Not only has our expansion has come at the expense of other species that find themselves suddenly faced with a variety of scarcities, but there’s also no denying that population growth will, at some point, be checked by resource availability. Given that humans are discovering new ways of doing things more efficiently than we used to, we might not have hit that point yet and we might not hit it for some time. It does not follow, however, that such a point does not, at least in principle, exist. While there is no theoretical upper limit on the number of people which might exist, the ability of human ingenuity to continuously improve the ability of our planet to support all those people is by no means a guarantee. While technology has improved markedly since the time of Malthus, there’s no telling how long such improvements will be sustained. Perhaps technology could continue to improve infinitely, just as populations can grow if unconstrained, but I wouldn’t bet on it. While Malthus might have been wrong about some details, I would hesitate to find his underlying ideas a home on a golf course close to the beach.
Another reply which stood out to me came from Martin Nowak. I have been critical of his ideas about group selection before, and I’m equally as critical of his answer to the Edge question. Nowak wants to prematurely retire the 50-year-old idea of inclusive fitness: the idea that genes can benefit themselves by benefiting various bodies that contain copies of them, discounted by the probability of their being in that other body. Nowak seems to want to retire the concept for two primary reasons: first, he suggests it’s mathematically inelegant. In the process of doing so, Nowak appears to insinuate that inclusive fitness represents some special kind of calculation that is both (a) mathematically impossible and (b) identical to calculations derived from standard evolutionary fitness calculations. On this account, Nowak seems to be confused: if the inclusive fitness calculations lead to the same outcome as standard fitness calculations, then there’s either something impossible about standard evolutionary theory (there isn’t), or inclusive fitness isn’t some special kind of calculation (it isn’t).
Charitable guy that Nowak is he does mention that the inclusive fitness approach has generated a vast literature of theoretically and empirically useful findings. Again, this seems strange if we’re going to take him at his word that the idea obviously wrong and one that should be retired. If it’s still doing useful work, retirement seems premature. Nowak doesn’t stop there, though: he claims that no one has empirically tested inclusive fitness theory because researchers haven’t been making precise fitness calculations in wild populations.This latter criticism is odd on a number of fronts. First, it seems to misunderstand the type of evidence that evolutionary researchers look for, which is evidence of special design; counting offspring directly is often not terribly useful in that regard. The second issue I see with that suggestion is that, perhaps ironically, Nowak’s favored alternative—group selection—has yet to make a single empirical prediction that could not also be made by an inclusive fitness approach (though inclusive fitness theorizing has successfully generated and supported many predictions which group selection cannot readily explain). Of all of Nowak’s work I have come across, I haven’t found an empirical test in any of his papers. Perhaps they exist, but if he is so sure that inclusive fitness theory doesn’t work (or is identical to other methods), then demonstrating so empirically should be a cake walk for him. I’ll eagerly await his research on that front.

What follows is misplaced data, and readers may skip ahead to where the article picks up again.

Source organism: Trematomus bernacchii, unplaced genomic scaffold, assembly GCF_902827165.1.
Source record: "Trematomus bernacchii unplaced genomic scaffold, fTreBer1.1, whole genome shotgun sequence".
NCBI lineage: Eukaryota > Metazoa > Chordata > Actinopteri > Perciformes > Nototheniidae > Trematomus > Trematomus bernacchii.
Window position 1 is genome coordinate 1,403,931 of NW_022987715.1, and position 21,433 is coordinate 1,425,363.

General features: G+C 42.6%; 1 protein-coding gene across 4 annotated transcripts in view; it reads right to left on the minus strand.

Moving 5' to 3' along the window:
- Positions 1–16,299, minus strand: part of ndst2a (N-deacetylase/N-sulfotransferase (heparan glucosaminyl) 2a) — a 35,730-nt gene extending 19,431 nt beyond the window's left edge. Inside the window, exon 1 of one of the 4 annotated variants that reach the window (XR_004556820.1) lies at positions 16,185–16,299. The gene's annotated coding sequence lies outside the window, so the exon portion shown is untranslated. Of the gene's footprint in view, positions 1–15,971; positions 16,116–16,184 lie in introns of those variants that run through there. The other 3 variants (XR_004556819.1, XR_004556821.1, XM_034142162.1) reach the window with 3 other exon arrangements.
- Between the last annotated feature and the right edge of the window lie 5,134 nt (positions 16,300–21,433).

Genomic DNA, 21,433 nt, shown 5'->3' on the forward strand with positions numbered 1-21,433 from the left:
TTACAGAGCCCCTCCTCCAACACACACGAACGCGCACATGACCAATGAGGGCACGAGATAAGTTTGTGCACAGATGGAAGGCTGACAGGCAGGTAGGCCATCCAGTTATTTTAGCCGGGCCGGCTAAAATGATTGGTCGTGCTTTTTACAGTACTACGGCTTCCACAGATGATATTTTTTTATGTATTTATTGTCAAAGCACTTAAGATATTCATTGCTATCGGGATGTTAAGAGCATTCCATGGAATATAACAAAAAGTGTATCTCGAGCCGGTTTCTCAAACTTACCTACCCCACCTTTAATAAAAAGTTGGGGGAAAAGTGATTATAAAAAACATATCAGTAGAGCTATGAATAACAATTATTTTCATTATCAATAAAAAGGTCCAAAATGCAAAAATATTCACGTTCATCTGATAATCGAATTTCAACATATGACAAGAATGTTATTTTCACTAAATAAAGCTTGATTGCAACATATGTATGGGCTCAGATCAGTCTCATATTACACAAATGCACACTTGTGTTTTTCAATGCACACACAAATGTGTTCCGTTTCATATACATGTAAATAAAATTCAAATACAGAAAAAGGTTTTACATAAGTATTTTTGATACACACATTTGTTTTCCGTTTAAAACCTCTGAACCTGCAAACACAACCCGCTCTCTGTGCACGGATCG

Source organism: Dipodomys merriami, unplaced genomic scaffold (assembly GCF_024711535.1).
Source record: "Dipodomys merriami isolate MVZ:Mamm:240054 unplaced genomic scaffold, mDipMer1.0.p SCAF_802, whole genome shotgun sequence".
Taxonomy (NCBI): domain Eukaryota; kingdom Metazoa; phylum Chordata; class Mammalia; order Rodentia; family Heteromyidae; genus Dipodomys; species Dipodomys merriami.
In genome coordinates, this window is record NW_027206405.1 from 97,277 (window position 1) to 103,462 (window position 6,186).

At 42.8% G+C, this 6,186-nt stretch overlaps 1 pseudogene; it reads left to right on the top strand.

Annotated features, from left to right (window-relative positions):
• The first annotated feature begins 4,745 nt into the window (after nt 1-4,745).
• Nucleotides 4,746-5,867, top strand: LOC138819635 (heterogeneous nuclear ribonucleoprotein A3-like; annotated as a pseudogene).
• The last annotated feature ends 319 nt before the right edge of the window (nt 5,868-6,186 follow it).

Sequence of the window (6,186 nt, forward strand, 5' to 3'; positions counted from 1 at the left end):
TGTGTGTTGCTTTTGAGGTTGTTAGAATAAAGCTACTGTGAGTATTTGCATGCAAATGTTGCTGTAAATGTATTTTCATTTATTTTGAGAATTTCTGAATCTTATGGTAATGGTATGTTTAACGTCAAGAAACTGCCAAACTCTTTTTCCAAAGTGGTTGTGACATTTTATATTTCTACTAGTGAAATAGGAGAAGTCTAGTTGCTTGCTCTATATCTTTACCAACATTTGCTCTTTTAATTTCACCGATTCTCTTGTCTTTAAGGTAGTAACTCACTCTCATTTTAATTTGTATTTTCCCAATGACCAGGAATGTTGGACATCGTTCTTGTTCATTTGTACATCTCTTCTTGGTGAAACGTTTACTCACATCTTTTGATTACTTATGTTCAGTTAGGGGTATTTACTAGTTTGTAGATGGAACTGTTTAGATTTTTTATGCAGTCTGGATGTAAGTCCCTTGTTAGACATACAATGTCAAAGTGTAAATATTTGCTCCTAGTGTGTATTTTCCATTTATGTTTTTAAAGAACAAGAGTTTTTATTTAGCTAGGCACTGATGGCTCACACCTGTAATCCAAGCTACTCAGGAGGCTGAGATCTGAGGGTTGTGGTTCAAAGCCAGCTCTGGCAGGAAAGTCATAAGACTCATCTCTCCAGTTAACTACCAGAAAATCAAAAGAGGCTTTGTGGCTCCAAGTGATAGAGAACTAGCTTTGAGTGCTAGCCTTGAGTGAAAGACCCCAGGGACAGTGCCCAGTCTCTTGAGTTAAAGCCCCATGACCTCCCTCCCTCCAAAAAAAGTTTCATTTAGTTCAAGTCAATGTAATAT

While this only scratches the surface of the responses to the question, I would caution against retiring many of the ideas that were singled out in the answer section. Just as a general rule, ideas in science should be retired, in my mind, when they can be demonstrated without (much of) a doubt to be wrong and to seriously lead people astray in their thinking. Even then, it might only require us to retire an underlying assumption, rather than the core of the idea itself. Saying that we should retire inclusive fitness “because no one ever really tested it as I would like” is a poor reason for retirement; retiring the ideas of Malthus because we aren’t starving in the streets at the moment also seems premature. Instead of talking about what ideas should be retired wholesale, a better question would be to consider, “what evidence would convince you that you’re mistaken, and why would that evidence do so?” Questions like that not only help ferret out problematic assumption, but they might also help make useful forward momentum empirically and theoretically. Maybe the Edge could consider some variant of that question for next year.